Local religious data

I love poring over data on U.S. religions, and a motherlode of such data can be found on the Web site of The Association of Religion Data Archives (ARDA).

Tonight, I’ve been looking over religion data for Santa Clara County, the county which includes the UU Church of Palo Alto, as found in the County Membership Report.

ARDA’s Web page shows that 43.6% of the county population are religious adherents, essentially unchanged from 43.3% of the county’s population in 2000. The count includes 1,005,614 people as unaffiliated; 447,369 as Roman Catholic; 148,599 as Evangelical Protestant; 125,165 as Other (this includes Buddhists, Hindus, Jews, UUs, etc.); and 44,623 as Mainline Protestant. 927 people are counted as members of Unitarian Universalist congregations.

These counts are based on self-reporting by 236 religious bodies, and any interpretation should take that into account. Obvious problems: religious bodies may have different reporting procedures; some of us (like me) are regular attendees but are not official members of a congregation, so are not counted; counts may include people who are not really adherents; etc.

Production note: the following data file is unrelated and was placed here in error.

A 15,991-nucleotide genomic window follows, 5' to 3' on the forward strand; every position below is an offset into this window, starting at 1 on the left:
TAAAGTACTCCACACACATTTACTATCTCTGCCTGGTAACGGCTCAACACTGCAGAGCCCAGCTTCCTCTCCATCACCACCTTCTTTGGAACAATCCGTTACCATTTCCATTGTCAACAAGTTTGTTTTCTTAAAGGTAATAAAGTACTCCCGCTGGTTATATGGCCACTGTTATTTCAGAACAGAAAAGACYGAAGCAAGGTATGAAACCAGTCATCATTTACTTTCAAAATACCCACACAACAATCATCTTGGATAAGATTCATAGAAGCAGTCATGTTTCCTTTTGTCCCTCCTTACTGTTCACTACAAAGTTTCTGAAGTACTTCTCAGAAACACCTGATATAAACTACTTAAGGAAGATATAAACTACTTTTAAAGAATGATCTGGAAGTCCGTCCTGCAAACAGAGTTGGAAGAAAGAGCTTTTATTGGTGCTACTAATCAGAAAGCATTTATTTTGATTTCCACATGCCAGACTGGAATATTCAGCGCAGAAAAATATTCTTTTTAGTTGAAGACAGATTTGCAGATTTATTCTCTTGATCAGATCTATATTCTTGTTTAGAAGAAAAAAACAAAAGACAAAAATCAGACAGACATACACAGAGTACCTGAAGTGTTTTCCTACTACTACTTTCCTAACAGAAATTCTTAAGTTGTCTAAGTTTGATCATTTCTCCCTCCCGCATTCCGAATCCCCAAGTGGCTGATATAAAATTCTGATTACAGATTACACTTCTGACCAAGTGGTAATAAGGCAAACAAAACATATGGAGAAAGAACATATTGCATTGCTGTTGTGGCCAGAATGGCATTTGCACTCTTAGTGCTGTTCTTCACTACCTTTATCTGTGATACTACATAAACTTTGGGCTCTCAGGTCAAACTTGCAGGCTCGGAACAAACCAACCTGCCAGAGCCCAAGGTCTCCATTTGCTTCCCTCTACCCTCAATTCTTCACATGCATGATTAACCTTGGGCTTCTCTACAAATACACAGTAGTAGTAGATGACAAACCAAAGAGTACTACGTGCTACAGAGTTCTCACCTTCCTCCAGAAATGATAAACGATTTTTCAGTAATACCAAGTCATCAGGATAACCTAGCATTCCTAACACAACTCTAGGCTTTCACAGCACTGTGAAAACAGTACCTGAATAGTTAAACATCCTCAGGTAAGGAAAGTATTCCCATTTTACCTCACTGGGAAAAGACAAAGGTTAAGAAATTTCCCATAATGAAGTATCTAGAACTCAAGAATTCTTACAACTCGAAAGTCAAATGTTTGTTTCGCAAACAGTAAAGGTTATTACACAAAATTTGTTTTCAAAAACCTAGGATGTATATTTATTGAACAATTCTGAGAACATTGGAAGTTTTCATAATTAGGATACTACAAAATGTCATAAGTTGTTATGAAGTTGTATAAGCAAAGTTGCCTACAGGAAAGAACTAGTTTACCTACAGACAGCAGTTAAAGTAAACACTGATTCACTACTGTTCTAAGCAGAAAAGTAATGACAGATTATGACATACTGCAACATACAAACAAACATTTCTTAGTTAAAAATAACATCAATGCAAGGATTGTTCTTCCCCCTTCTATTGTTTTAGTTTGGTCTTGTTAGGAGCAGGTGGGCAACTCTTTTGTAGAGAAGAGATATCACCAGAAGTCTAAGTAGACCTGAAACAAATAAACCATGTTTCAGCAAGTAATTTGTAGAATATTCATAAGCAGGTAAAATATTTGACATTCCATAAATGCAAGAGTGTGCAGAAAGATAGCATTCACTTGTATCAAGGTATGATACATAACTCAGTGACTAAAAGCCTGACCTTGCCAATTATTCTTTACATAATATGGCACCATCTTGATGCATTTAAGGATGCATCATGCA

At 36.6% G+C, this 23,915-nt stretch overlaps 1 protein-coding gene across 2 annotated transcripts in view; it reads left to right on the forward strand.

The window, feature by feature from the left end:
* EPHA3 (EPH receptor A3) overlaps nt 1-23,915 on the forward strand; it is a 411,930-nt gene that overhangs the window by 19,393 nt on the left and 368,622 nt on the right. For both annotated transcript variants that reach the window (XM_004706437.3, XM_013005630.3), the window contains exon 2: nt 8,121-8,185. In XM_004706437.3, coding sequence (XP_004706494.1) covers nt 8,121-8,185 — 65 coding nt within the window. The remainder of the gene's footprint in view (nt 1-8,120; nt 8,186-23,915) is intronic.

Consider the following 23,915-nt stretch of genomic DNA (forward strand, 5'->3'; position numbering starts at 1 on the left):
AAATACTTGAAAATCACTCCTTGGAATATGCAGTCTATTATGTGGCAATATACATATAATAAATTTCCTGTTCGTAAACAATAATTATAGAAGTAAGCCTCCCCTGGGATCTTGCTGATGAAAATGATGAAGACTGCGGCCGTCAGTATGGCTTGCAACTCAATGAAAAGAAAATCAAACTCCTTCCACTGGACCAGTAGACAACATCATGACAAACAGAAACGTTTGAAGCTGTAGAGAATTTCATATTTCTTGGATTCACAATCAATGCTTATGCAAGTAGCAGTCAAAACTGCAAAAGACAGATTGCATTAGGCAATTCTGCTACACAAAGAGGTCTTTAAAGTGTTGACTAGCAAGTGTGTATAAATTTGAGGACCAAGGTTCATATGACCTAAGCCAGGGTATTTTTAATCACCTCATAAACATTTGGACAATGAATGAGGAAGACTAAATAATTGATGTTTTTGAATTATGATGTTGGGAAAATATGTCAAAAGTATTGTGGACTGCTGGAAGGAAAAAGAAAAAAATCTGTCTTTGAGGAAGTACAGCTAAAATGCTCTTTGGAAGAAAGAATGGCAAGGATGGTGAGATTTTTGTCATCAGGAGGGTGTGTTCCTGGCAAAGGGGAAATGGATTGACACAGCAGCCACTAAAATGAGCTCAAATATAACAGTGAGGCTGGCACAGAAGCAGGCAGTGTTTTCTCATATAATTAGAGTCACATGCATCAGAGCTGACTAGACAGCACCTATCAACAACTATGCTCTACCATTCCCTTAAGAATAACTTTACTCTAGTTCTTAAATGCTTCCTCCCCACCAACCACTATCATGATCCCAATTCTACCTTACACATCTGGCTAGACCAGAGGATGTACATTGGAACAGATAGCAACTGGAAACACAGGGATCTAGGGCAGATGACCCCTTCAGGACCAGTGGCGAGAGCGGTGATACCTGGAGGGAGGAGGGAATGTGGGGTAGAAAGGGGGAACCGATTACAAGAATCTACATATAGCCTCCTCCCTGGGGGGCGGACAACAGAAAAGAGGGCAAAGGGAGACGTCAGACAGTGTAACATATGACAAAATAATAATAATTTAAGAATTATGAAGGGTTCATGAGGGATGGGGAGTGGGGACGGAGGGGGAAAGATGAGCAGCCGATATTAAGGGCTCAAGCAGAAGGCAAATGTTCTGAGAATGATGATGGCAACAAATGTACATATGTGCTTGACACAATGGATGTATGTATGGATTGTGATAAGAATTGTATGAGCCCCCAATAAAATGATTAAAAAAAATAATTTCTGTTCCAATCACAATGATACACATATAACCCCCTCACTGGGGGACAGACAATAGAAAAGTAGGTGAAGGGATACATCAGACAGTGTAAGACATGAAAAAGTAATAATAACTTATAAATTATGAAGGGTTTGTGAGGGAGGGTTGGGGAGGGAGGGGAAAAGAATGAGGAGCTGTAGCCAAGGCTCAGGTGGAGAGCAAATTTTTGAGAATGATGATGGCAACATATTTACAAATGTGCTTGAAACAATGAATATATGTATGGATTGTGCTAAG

The basic data sets come from the Assoc. of Statisticians of American Religious Bodies, whose Web site is also of interest.

My main interest in the ARDA Web page is how it helps show the incredible religious diversity of Santa Clara County. Admittedly, they miss some smaller religious groups, particularly adherents of Orisa Devotion, and several New Religious Movements; but these are groups that may deliberately hide from, or give incorrect information to, researchers. Even with the obvious gaps (Cao Dai, Scientology, Santeria), their list of religious groups shows impressive diversity: a bewildering variety of Christians; Baha’is; Buddhists; Hindus; Jains; Jews; a few New Religious Movements; Sikhs; and Unitarian Universalists.

Definitely a fascinating Web site for exploring data on religion in a given geographical region.

2 thoughts on “Local religious data”

  1. And the Mormons as usual are overcounting. They claim 24,739 in 45 congregations (i.e., 549/congregation).

    I note 181 Friends in two meetings and quite a wide assortment of Hindu groups.

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